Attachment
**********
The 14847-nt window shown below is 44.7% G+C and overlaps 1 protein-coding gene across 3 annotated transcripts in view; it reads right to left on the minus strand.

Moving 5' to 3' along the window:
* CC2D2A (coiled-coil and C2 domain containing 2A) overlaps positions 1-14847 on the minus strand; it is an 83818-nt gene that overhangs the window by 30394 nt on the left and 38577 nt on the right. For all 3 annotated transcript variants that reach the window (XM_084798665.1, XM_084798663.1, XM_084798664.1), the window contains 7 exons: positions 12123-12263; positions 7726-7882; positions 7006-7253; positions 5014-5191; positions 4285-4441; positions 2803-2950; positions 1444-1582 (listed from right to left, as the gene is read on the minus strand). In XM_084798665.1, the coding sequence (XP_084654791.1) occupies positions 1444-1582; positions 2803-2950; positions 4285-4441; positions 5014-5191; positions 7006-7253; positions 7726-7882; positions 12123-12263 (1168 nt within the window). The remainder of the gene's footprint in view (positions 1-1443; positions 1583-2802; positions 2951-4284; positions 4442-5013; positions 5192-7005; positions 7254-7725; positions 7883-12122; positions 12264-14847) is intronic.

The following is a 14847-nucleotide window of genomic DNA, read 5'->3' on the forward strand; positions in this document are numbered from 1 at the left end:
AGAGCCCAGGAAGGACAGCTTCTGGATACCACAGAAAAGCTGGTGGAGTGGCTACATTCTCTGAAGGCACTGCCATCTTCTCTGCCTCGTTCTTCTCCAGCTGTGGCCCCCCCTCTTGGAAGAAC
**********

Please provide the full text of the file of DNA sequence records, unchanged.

The 14847-nt window shown below is 44.7% G+C and overlaps 1 protein-coding gene across 3 annotated transcripts in view; it reads right to left on the minus strand.

Moving 5' to 3' along the window:
* CC2D2A (coiled-coil and C2 domain containing 2A) overlaps positions 1-14847 on the minus strand; it is an 83818-nt gene that overhangs the window by 30394 nt on the left and 38577 nt on the right. For all 3 annotated transcript variants that reach the window (XM_084798665.1, XM_084798663.1, XM_084798664.1), the window contains 7 exons: positions 12123-12263; positions 7726-7882; positions 7006-7253; positions 5014-5191; positions 4285-4441; positions 2803-2950; positions 1444-1582 (listed from right to left, as the gene is read on the minus strand). In XM_084798665.1, the coding sequence (XP_084654791.1) occupies positions 1444-1582; positions 2803-2950; positions 4285-4441; positions 5014-5191; positions 7006-7253; positions 7726-7882; positions 12123-12263 (1168 nt within the window). The remainder of the gene's footprint in view (positions 1-1443; positions 1583-2802; positions 2951-4284; positions 4442-5013; positions 5192-7005; positions 7254-7725; positions 7883-12122; positions 12264-14847) is intronic.

The following is a 14847-nucleotide window of genomic DNA, read 5'->3' on the forward strand; positions in this document are numbered from 1 at the left end:
AGAGCCCAGGAAGGACAGCTTCTGGATACCACAGAAAAGCTGGTGGAGTGGCTACATTCTCTGAAGGCACTGCCATCTTCTCTGCCTCGTTCTTCTCCAGCTGTGGCCCCCCCTCTTGGAAGAAC